And so we went on that way for a couple of years and honestly I could've gone on that way my entire life and been totally happy with that setup because it didn't bother me, I knew that I wasn't nagging and ruining my marriage over this - that's not worth it - he can be his little hoarding self over there but the stuff that affected my day with the kids, I could do what I needed to do. I got rid of all my stuff and all the kids' stuff and we had free days that's why I started my business - I had free time, if you can beleive that, with that many kids. It was amazing.

Eventually, we had this one move where it cost us a bunch of extra money and a bunch of extra days just because of his stuff. And so we had this realization of "um, please help me." Since then he's been on the bandwagon with me. It gets better.

Maggie: Yeah, I think, don't push, don't nag; if it truly changes you, your husband will see it and he's gonna want to be on board because he wants that for himself too.

Allie: Exactly, and then, like I said even if he never had, I know I can say with a 100% confidence that I would've still started this business, I still would've been, you know, Allie Casazza, the minimalist one. I still would've done it and pursued it because it didn't bother me. My days were so freed up that I have free time and able to do what I love and I mean this is so amazing,  it's so nice when your husband gets it and he's on board but it's not a necessity. We shouldn't be the ones trying to force it.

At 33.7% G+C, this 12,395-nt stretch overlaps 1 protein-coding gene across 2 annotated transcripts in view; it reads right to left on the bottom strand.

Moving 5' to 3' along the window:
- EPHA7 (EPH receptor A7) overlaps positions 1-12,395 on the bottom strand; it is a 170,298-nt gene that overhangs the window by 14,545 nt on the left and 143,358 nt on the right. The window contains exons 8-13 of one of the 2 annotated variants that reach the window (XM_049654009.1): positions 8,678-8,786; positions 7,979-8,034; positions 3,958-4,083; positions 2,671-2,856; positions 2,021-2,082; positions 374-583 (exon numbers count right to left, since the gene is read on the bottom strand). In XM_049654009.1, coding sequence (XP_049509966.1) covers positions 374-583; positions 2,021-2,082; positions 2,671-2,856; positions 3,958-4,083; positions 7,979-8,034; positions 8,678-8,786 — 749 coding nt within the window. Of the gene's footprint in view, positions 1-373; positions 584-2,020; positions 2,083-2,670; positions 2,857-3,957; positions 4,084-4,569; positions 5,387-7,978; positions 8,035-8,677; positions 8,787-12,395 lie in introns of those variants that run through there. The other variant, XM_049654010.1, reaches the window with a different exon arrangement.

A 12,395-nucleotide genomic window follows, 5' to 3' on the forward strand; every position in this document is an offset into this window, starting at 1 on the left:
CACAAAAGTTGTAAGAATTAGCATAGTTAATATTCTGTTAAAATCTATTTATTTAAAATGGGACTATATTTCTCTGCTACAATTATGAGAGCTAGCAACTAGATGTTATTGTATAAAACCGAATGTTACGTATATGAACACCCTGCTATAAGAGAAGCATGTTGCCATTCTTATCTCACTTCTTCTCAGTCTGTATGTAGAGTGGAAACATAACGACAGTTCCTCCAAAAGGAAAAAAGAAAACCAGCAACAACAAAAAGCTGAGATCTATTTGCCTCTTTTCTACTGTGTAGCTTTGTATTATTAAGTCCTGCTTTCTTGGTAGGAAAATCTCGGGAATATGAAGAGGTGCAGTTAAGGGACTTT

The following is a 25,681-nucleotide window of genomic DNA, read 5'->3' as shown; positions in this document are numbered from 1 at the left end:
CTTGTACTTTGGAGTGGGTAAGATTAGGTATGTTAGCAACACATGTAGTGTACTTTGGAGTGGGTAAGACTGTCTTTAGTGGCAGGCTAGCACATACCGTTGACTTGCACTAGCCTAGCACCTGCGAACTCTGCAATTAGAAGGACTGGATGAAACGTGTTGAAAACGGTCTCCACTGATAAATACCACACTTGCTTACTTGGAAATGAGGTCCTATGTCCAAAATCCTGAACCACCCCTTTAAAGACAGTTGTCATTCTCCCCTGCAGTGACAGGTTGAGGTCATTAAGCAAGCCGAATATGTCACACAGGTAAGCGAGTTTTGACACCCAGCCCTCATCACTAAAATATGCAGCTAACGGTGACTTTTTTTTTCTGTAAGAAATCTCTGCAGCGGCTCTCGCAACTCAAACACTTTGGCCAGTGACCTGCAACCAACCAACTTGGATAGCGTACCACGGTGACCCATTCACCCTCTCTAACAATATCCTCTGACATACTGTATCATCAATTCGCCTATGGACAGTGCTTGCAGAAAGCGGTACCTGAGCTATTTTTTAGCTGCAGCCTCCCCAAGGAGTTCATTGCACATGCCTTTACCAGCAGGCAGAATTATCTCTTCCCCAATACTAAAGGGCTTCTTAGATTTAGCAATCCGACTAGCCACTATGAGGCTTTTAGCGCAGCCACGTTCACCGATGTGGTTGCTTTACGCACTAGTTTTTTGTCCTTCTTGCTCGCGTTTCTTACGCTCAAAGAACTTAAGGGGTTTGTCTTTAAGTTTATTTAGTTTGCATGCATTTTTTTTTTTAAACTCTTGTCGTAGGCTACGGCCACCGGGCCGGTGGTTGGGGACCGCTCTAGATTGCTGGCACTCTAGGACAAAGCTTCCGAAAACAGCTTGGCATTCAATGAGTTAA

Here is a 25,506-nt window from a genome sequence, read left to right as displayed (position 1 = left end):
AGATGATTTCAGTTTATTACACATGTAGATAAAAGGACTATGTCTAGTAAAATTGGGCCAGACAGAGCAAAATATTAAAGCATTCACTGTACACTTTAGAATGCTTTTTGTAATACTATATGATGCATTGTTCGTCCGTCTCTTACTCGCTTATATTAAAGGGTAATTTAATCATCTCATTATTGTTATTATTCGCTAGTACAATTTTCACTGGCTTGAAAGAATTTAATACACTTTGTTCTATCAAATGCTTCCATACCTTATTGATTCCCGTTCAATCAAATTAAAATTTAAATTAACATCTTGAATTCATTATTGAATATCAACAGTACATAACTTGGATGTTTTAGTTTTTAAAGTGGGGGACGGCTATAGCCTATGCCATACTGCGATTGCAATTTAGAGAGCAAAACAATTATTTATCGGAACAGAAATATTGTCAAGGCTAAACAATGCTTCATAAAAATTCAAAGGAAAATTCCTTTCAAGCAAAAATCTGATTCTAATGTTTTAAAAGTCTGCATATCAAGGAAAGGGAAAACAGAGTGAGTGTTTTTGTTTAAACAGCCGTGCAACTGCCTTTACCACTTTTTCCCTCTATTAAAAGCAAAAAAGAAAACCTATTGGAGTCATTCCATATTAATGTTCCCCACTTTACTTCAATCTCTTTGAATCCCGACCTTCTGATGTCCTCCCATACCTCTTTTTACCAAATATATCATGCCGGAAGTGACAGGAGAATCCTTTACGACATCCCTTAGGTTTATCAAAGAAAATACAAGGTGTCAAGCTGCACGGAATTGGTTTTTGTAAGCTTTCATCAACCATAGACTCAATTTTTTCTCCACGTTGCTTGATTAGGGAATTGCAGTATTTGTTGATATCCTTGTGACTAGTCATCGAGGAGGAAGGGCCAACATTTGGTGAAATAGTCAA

The same thing goes with a lot of other people in our lives, too. If relatives are pushing back, and they don't like it; they feel limited with toys and stuff. We are not the ones who should be forcing anyone to get on the same page as us. Just do your thing, have healthy boundaries but just your family and leave everyone else alone.

Maggie: Totally. So what other resources do you recommend if we want to learn more about the practical steps to decluttering our homes and live simply but also purposefully?

Allie: I really love Joshua Becker of Becoming Minimalist. He is one of the only other minimalist, kind of an expert, that I really agree with everything that he has to say. Being a guy, too, he's logical and just like "well, here's a box. Here's what it is and here's how you can do it." I tend to be a little bit more emotional-based, getting to the heart behind it all. But he's just got this awesome blog that I always point people to BecomingMinimalist.com.